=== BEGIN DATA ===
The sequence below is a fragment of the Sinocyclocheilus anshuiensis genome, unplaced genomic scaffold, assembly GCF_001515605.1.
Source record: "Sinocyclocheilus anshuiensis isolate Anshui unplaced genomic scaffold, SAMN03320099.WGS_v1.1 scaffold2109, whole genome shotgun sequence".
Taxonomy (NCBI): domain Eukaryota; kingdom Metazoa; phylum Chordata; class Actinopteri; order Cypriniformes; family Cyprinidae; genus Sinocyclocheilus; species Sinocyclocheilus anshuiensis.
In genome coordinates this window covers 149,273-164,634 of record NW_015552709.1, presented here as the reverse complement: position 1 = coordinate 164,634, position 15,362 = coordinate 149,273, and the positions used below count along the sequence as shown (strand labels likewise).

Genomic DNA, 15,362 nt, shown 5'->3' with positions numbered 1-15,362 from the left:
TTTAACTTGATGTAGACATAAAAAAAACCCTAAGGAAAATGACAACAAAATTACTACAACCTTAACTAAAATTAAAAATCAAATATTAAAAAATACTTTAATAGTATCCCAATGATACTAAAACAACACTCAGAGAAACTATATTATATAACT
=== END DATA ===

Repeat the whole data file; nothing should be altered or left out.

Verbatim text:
The sequence below is a fragment of the Sinocyclocheilus anshuiensis genome, unplaced genomic scaffold, assembly GCF_001515605.1.
Source record: "Sinocyclocheilus anshuiensis isolate Anshui unplaced genomic scaffold, SAMN03320099.WGS_v1.1 scaffold2109, whole genome shotgun sequence".
Taxonomy (NCBI): domain Eukaryota; kingdom Metazoa; phylum Chordata; class Actinopteri; order Cypriniformes; family Cyprinidae; genus Sinocyclocheilus; species Sinocyclocheilus anshuiensis.
In genome coordinates this window covers 149,273-164,634 of record NW_015552709.1, presented here as the reverse complement: position 1 = coordinate 164,634, position 15,362 = coordinate 149,273, and the positions used below count along the sequence as shown (strand labels likewise).

Genomic DNA, 15,362 nt, shown 5'->3' with positions numbered 1-15,362 from the left:
TTTAACTTGATGTAGACATAAAAAAAACCCTAAGGAAAATGACAACAAAATTACTACAACCTTAACTAAAATTAAAAATCAAATATTAAAAAATACTTTAATAGTATCCCAATGATACTAAAACAACACTCAGAGAAACTATATTATATAACT